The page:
“Going to Nepal is like stepping into another dimension. Everyone lives in a community and goes out of their way to make you feel welcome. This, in fact, washed away all our fears: we knew that no matter what happened, we would find someone willing to help us. Their is a sense of harmony that pervades this country that made us feel safe, risk-free…. Then again, the religious concept of karma is very important in Nepal, essentially discouraging one from committing immoral actions. We were greeted by rituals and blessings, we always left our bikes unlocked, and most importantly, we embraced uncertainty. The only real fear was of earthquakes: there was a calamity at the beginning of the trip that, unfortunately, claimed nearly 200 lives…. In the following days, we always tried to sleep in tents and places that could give us some extra security, but that is something we will carry with us for a long time. “

“That’s not to say there wasn’t fatigue and pain, but coping with them in such a picturesque setting was easier. Our surroundings distracted us, and the locals always managed to understand our needs, giving us hot water, food and beds…. The worst, or best, part of our itinerary was the Annapurna tour. The roads were not paved, in fact, they had been destroyed, and it was very tough to ride both uphill and downhill. There were gale-force winds. Pushing bikes is extremely tiring: after days of pushing, you can’t wait to get back on the saddle.”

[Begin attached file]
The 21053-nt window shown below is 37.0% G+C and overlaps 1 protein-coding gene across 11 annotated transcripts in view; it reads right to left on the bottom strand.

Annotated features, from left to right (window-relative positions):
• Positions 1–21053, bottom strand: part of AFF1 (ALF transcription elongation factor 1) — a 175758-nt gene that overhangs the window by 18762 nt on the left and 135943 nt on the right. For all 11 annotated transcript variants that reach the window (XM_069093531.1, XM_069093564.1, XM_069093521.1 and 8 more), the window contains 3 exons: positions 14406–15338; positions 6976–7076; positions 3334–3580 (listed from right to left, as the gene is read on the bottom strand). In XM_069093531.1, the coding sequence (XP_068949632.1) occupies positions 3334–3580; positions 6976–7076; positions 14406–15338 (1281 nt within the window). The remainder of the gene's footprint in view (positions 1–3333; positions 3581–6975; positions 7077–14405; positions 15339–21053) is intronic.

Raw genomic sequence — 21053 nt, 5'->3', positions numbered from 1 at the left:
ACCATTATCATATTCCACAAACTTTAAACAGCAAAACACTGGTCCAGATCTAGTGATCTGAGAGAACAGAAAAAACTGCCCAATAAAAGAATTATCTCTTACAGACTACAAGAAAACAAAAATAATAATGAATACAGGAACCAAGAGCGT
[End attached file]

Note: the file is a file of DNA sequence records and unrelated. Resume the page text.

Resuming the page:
“When we are on the road we know we have a common purpose. We are well aware that, in the end, discomfort does not affect our ultimate goal…. That being said, being in such close contact means that certain personal quirks and characteristics come to the fore. We decided to welcome and accept them: they certainly allowed us to move our friendship forward. We went deeper in our knowledge of one another, in our relationship. We’re already started planning to go again and have jotted down some ideas for our next trips.”

We feel like we planned this trip together with Briko. It was a gamble for us and for them, and everyone brought something to the table. The technical support, which allowed us to travel warm and dry, was as essential as the human support and closeness, the creation of ad hoc events, and the mutual exchange of opinions and visions. Thanks to Briko, we understood that the Esplora project, in which we have invested significantly in recent years, has real meaning and a concrete future.”


“Creating visual content was a limitation on one hand, but on the other, it helped us overcome fatigue, feel comfortable, and keep our minds on what the ideal pieces were to complete the documentary puzzle. We started with a concept related to the five elements, which along the way turned out to be very apt. Water flowing and giving lifeblood to the earth, the earth creating raw material to create fire, which in turn is fueled by air, all gathered from the immense container of the sky… In Nepal these images are clear and very powerful, and we have tried to translate them into our video-photographic productions.”

“In the coming months, we will be working on a documentary dedicated to this experience. In the meantime, we’ve already started sharing some shots, and we will continue to do so through a  publication, and an exhibition at the Médiathèque in Chamonix, where we will exhibit photos from our travels. We are also organizing a series of talks to tell the story of Nepal. And we want to remind you that our fundraiser for this wonderful country is still open; you can give a helping hand at this link.

Photo credits:


Text by

Gianmarco Pacione